Iran withdraws further IAEA inspector designations

18 September 2023

International Atomic Energy Agency (IAEA) Director General Rafael Mariano Grossi has called for the Iranian government to reconsider the decision which affects the planning and conducting of nuclear safeguards verification activities.

(Image: IAEA)

Grossi said the Islamic Republic of Iran informed him on 16 September of its decision to withdraw the designation of several experienced IAEA inspectors assigned to conduct verification activities in Iran under the Treaty on the Non-Proliferation of Nuclear Weapons (NPT) Safeguards Agreement. Together with the previous recent withdrawal of the designation of another IAEA inspector, Iran has "effectively removed about one third of the core group" of the agency's most experienced inspectors, he added.

Although Iran is formally allowed to do this under its safeguards agreement, Grossi said he "strongly" condemned the "disproportionate and unprecedented unilateral measure" as a "step in the wrong direction" and an "unnecessary blow to an already strained relationship between the IAEA and Iran in the implementation of the NPT Safeguards Agreement".

"Without effective cooperation, confidence and trust will continue to be elusive and the agency will not be in a position to discharge effectively its verification mandate in Iran and provide credible assurances that nuclear material and activities in Iran are for peaceful purposes," he said.

"Our experience demonstrates that shutting out Agency inspectors affects our essential verification mandate and is not the way of working in a cooperative manner.

"I call upon the Iranian Government to reconsider its decision and to return to a path of cooperation with the agency."

The European Union (EU) said it was also "highly concerned" by the development. "Particularly worrying is the direct and severe impact of this decision on the Agency's ability to conduct its verification activities, which includes the monitoring of the Joint Comprehensive Plan of Action (JCPOA)," an official statement said. "The EU urges Iran to reconsider its decision without delay."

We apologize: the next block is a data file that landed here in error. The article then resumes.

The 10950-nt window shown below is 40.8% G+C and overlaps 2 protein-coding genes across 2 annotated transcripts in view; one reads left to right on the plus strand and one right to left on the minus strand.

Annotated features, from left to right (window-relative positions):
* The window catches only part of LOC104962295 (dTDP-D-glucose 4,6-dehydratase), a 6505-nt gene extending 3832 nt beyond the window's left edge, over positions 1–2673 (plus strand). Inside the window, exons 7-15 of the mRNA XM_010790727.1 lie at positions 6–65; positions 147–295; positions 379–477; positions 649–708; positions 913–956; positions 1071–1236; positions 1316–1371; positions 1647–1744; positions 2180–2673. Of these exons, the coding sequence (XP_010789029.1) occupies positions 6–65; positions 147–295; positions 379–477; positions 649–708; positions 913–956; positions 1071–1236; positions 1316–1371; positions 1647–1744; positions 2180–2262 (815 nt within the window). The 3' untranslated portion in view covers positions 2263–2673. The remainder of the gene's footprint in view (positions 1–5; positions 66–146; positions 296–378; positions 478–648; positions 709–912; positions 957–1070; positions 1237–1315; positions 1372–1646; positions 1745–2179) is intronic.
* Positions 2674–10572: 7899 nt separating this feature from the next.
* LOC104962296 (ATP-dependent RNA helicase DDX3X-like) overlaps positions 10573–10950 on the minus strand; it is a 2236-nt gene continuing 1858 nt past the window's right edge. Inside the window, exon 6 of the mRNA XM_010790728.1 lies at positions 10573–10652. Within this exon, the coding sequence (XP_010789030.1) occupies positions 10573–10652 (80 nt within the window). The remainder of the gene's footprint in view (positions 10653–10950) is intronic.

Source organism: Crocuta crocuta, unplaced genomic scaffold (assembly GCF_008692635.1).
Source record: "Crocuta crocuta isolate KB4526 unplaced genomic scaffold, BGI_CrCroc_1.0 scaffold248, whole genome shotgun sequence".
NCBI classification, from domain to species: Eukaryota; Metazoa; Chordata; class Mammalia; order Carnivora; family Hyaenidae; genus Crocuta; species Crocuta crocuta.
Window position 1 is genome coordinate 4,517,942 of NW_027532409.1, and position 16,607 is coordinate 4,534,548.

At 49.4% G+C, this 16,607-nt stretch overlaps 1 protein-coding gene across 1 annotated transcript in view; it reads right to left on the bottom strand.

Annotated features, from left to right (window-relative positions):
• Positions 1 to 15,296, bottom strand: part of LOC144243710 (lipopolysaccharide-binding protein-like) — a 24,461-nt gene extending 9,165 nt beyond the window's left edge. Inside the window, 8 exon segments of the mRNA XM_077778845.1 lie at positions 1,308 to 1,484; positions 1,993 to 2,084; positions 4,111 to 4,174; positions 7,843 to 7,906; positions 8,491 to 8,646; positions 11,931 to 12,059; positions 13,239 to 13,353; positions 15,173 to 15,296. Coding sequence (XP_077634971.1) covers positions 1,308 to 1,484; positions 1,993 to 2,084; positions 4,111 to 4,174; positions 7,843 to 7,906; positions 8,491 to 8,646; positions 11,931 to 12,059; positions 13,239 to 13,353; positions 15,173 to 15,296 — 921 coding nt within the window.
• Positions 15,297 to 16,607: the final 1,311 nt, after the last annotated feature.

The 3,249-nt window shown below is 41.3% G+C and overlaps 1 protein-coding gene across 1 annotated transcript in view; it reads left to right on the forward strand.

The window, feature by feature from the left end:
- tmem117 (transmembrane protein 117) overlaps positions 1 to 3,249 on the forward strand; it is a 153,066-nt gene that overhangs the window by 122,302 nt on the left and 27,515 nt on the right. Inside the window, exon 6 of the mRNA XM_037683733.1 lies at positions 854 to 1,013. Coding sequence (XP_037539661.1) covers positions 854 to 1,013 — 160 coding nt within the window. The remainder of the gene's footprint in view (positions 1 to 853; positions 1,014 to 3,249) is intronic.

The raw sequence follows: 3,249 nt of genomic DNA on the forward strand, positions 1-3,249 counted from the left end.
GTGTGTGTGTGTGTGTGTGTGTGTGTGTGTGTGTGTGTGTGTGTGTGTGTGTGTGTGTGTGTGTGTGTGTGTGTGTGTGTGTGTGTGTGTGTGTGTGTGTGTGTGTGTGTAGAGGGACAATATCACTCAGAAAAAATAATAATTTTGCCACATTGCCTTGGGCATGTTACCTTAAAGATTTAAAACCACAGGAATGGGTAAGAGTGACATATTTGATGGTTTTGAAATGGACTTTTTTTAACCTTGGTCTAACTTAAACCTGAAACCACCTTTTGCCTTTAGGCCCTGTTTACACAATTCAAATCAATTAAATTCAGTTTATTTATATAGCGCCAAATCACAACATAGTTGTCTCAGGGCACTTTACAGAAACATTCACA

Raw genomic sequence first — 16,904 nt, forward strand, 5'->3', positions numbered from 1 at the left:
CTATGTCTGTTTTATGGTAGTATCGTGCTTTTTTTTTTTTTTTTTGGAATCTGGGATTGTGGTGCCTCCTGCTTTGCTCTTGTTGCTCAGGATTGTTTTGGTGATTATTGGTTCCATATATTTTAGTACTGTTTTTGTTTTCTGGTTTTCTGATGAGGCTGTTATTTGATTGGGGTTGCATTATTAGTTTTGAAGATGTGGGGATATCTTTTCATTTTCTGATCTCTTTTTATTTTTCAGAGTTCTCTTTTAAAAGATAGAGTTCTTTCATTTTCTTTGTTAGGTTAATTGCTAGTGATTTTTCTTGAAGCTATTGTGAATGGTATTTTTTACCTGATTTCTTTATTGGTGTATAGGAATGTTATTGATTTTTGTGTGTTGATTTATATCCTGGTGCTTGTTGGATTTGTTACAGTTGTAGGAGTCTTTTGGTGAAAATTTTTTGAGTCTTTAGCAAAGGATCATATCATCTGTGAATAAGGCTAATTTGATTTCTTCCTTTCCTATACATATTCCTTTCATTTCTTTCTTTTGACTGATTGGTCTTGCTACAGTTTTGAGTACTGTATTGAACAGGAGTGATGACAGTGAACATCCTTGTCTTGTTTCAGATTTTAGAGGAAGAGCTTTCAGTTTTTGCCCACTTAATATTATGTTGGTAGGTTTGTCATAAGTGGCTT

The JCPOA is the 2015 agreement between Iran and the so-called P5+1 - the USA (which subsequently withdrew from the deal in May 2018), the UK, France, China, Russia and Germany - under which Iran agreed to limit its nuclear activities including uranium enrichment over a 15-year period and to allow in international inspectors in return for the lifting of economic sanctions. The IAEA is responsible for verifying and monitoring the implementation by Iran of its nuclear-related commitments under the agreement.

The next stage of the JCPOA - Transition Day - is due to be reached in October this year, and will trigger the lifting of the remaining nuclear-related sanctions, ballistic missile restrictions, and related designations. On 14 September - two days before Iran's notification to Grossi - the France, Germany and the UK (together known as the E3) said they intend to maintain nuclear proliferation-related measures on Iran, as well as arms and missile embargoes beyond Transition day in "direct response to Iran's consistent and severe non-compliance with its JCPOA commitments since 2019". A spokesman for the E3 said the group remained committed to finding a diplomatic solution, and would be ready to reverse the decision, should Iran fully implement its JCPOA commitments.

Also on 14 September, a group of 63 IAEA member states from all regional groups including all EU member states signed a joint statement expressing concern at Iran's lack of cooperation on NPT Safeguards Agreement and calling on Iran to "act immediately to fulfil its legal obligations" and address outstanding safeguards issues.

Nasser Kanaani, a spokesman for Iran's Foreign Ministry, reacted to Grossi's statement saying that the E3 and the USA had "taken advantage of the atmosphere in the [IAEA] Board of Governors for their own political goals with the aim of ruining the atmosphere of cooperation between Iran and the agency" but said Iran would continue "positive cooperation" within the framework of existing agreements.

Tasnim News reported that the IAEA inspectors whose designations were suspended are from France and Germany.

Researched and written by World Nuclear News